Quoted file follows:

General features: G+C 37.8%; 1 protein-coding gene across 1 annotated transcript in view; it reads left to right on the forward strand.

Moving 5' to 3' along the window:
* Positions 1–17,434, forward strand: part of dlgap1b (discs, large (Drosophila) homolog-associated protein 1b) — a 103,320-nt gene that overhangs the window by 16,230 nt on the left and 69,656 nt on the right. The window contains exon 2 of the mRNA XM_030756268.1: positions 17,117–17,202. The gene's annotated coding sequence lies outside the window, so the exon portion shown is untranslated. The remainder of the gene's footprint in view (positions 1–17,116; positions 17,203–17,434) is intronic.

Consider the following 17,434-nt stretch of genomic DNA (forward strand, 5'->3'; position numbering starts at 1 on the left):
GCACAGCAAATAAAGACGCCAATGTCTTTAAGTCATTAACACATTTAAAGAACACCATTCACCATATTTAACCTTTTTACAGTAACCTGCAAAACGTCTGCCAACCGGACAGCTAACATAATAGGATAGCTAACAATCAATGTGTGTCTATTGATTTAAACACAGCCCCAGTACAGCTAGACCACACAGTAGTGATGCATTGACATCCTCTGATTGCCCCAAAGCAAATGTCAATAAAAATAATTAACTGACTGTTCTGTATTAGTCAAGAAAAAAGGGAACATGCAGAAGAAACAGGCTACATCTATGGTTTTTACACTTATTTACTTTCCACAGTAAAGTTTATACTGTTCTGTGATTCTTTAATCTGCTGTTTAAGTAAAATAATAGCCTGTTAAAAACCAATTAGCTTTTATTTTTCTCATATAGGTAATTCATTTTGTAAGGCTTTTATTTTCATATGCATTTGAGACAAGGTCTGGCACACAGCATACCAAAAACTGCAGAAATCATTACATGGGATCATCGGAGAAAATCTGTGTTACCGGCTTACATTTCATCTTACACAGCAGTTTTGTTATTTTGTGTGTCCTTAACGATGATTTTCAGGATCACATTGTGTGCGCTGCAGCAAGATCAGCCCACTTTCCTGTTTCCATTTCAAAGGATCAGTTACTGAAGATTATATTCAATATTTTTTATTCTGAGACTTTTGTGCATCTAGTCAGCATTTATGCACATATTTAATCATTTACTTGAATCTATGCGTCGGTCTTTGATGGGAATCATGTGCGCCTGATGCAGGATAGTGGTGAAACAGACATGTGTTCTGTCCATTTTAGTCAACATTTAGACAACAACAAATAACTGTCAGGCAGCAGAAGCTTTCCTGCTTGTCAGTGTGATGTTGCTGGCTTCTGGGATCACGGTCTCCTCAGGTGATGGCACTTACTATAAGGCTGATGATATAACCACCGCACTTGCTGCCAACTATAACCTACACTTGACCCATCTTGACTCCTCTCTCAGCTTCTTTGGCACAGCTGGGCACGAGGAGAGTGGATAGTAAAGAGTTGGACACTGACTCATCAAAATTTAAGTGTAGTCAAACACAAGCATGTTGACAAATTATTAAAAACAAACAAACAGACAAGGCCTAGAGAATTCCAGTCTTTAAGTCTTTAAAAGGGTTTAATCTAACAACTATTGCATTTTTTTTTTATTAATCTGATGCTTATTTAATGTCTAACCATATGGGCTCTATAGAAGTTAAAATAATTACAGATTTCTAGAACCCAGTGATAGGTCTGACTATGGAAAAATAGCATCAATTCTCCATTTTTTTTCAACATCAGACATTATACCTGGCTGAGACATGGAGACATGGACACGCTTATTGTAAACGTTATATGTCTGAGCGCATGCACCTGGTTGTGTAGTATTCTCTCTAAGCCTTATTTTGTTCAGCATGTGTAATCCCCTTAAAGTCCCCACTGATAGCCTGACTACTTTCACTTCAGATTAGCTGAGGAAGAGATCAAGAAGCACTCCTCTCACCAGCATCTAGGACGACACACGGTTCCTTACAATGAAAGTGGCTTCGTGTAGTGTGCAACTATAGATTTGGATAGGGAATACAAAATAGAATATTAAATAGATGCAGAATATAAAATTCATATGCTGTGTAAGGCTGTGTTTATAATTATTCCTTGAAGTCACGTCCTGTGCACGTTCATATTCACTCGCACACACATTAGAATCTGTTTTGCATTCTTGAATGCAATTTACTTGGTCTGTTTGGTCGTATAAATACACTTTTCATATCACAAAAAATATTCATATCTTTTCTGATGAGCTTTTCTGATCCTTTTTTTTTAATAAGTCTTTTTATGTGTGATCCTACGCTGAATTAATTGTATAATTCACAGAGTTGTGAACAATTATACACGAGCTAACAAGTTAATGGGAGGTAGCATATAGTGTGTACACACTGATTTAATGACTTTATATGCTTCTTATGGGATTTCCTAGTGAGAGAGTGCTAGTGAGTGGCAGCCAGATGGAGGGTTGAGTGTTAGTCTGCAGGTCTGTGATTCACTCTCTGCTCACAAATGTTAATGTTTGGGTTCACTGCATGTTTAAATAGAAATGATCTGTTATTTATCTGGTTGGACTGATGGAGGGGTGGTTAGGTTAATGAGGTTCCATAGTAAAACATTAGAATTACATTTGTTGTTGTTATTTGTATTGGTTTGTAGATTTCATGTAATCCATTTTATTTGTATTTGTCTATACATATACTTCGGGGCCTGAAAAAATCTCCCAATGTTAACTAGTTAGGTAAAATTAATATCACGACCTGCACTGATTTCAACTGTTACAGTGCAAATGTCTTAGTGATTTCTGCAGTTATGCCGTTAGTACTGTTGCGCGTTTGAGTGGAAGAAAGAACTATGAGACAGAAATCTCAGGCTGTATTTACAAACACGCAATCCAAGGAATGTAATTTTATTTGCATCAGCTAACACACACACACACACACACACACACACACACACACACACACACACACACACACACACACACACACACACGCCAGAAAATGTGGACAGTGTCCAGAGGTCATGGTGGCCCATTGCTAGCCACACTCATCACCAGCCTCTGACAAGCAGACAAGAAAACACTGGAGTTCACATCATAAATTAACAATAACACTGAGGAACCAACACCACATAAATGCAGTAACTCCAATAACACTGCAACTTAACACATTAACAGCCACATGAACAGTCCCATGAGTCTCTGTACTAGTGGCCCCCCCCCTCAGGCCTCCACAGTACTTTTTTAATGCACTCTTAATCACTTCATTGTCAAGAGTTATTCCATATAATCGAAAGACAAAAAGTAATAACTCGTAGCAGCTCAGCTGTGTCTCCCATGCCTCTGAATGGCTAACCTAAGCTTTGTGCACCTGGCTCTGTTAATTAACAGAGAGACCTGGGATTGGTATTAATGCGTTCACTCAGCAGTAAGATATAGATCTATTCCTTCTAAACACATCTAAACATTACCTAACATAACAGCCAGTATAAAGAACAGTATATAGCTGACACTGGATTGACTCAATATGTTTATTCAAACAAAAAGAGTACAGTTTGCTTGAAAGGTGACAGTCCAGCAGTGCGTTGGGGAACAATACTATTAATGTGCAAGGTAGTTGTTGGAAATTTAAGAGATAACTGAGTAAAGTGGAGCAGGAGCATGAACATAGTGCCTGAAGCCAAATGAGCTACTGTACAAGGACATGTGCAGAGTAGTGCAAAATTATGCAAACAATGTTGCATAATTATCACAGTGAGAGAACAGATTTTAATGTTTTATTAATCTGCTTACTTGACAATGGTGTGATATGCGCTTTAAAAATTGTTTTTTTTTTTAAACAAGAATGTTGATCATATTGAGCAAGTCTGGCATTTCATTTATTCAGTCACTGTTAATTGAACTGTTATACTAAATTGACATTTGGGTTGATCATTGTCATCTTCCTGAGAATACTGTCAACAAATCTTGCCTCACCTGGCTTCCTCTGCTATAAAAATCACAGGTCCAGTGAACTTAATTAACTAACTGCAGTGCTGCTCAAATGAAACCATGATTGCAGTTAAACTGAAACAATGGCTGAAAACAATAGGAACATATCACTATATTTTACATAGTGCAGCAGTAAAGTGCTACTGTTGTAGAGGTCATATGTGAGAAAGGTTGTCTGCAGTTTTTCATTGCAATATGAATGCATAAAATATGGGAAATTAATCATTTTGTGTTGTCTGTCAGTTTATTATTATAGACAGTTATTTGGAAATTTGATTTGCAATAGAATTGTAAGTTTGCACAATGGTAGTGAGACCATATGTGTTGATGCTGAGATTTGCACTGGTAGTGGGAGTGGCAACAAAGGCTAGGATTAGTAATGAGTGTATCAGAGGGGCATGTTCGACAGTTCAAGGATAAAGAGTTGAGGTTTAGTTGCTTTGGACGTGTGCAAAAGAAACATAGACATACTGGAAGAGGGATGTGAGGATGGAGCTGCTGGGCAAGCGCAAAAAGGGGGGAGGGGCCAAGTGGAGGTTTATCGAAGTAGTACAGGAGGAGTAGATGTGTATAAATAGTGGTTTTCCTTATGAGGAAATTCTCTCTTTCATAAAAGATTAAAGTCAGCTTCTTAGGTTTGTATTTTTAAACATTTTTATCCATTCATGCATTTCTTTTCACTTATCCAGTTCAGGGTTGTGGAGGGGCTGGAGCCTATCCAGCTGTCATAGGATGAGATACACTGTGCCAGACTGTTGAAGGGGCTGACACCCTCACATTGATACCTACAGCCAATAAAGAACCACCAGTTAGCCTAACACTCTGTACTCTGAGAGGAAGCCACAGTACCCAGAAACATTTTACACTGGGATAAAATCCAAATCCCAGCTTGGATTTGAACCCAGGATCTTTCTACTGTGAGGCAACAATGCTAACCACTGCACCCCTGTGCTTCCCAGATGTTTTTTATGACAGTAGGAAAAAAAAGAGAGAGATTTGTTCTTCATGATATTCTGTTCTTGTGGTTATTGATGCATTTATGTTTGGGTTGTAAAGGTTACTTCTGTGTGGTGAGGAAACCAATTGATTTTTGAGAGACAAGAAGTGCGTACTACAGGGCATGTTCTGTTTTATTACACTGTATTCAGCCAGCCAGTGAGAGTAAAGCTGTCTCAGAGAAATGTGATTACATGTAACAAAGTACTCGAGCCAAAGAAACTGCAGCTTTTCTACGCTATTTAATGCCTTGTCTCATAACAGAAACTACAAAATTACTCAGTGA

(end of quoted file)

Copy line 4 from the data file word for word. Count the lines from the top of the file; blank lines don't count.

Consider the following 17,434-nt stretch of genomic DNA (forward strand, 5'->3'; position numbering starts at 1 on the left):